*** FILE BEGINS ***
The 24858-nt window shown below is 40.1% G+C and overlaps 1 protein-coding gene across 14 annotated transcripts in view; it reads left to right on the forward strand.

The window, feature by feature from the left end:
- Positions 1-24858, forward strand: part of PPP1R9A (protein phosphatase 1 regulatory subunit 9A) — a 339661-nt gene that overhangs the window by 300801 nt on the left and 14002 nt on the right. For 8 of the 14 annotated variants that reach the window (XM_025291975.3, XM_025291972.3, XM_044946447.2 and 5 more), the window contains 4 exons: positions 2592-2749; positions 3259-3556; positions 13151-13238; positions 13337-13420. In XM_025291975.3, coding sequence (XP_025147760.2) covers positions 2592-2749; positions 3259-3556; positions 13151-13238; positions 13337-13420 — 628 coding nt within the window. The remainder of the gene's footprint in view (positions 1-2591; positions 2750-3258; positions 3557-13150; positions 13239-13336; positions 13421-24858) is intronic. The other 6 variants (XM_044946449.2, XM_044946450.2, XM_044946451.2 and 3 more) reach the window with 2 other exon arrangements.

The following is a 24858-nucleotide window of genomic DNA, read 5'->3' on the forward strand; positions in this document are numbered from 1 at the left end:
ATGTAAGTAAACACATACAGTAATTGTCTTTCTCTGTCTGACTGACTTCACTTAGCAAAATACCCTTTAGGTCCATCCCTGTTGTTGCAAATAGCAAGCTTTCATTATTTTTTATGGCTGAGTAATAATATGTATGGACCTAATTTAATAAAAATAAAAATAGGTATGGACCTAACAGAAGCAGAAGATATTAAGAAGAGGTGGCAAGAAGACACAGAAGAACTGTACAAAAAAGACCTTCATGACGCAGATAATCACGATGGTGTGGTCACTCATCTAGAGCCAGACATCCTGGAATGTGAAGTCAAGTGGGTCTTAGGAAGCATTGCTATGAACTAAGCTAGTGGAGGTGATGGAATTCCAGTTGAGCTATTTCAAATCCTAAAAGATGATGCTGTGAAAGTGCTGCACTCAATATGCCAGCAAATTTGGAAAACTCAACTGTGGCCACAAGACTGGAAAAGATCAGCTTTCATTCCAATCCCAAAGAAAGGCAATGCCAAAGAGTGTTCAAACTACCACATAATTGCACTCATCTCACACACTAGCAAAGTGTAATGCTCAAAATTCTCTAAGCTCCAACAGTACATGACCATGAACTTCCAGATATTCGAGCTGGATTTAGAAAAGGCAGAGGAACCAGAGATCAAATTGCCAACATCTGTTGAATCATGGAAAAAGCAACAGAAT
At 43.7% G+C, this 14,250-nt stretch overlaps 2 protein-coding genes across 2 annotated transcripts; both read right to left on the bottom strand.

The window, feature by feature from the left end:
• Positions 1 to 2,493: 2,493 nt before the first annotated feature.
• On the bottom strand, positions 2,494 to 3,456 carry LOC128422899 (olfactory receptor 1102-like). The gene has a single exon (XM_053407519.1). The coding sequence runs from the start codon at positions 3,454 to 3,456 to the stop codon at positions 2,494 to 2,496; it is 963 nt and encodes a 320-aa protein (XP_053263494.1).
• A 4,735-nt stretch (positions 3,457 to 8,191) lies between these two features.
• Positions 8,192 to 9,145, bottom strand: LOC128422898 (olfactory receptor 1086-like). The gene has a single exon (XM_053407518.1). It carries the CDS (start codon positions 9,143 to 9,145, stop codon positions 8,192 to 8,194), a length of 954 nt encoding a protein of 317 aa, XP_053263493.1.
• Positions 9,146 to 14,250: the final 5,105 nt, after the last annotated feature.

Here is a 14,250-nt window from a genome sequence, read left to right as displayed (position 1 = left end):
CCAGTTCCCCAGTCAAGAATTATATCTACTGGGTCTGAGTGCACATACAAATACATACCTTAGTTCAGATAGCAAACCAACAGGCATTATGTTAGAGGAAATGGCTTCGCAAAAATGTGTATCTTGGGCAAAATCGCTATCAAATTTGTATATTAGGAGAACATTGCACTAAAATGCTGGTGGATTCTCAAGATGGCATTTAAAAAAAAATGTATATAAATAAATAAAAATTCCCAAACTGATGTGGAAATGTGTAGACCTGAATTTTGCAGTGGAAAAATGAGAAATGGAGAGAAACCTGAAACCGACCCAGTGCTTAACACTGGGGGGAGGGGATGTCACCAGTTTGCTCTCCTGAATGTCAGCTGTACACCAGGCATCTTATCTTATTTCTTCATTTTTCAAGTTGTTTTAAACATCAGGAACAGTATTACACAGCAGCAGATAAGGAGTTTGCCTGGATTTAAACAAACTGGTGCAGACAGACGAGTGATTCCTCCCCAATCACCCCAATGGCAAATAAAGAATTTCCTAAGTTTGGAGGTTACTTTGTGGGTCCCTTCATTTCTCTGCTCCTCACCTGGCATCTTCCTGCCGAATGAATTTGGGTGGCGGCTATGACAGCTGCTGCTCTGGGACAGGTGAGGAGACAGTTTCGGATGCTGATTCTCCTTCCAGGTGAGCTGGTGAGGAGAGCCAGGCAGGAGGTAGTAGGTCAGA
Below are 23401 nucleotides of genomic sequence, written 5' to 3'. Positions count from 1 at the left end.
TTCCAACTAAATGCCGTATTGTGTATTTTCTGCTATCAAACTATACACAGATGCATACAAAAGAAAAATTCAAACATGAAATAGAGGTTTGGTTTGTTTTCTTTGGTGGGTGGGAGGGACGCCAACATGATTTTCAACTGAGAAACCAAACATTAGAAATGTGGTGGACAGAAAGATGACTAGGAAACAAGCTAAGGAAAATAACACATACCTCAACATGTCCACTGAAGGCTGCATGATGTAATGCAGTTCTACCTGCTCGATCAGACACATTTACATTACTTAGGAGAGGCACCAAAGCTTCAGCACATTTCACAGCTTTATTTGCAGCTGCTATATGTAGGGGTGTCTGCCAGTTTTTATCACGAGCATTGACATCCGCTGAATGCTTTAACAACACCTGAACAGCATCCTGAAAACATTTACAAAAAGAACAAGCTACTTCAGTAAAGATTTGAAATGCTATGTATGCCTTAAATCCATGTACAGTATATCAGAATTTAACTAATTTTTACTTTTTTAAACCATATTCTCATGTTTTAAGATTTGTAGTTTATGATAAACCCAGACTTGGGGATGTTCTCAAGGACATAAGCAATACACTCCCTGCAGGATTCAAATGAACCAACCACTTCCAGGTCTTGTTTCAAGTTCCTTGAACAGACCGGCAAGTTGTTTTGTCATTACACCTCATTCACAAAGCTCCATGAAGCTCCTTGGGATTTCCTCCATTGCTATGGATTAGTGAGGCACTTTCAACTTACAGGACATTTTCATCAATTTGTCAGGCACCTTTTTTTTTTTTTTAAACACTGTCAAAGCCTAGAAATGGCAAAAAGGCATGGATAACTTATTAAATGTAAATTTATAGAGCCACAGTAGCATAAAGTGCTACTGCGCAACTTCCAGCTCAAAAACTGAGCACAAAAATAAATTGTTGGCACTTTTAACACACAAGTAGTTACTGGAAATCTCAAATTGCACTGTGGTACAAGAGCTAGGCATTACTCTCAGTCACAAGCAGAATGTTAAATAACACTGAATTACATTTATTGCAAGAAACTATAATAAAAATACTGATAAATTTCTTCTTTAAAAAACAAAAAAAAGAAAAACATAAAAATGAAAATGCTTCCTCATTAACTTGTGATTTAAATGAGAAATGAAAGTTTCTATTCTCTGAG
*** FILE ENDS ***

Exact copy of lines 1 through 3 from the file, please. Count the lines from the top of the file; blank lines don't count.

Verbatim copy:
The 24858-nt window shown below is 40.1% G+C and overlaps 1 protein-coding gene across 14 annotated transcripts in view; it reads left to right on the forward strand.

The window, feature by feature from the left end:
- Positions 1-24858, forward strand: part of PPP1R9A (protein phosphatase 1 regulatory subunit 9A) — a 339661-nt gene that overhangs the window by 300801 nt on the left and 14002 nt on the right. For 8 of the 14 annotated variants that reach the window (XM_025291975.3, XM_025291972.3, XM_044946447.2 and 5 more), the window contains 4 exons: positions 2592-2749; positions 3259-3556; positions 13151-13238; positions 13337-13420. In XM_025291975.3, coding sequence (XP_025147760.2) covers positions 2592-2749; positions 3259-3556; positions 13151-13238; positions 13337-13420 — 628 coding nt within the window. The remainder of the gene's footprint in view (positions 1-2591; positions 2750-3258; positions 3557-13150; positions 13239-13336; positions 13421-24858) is intronic. The other 6 variants (XM_044946449.2, XM_044946450.2, XM_044946451.2 and 3 more) reach the window with 2 other exon arrangements.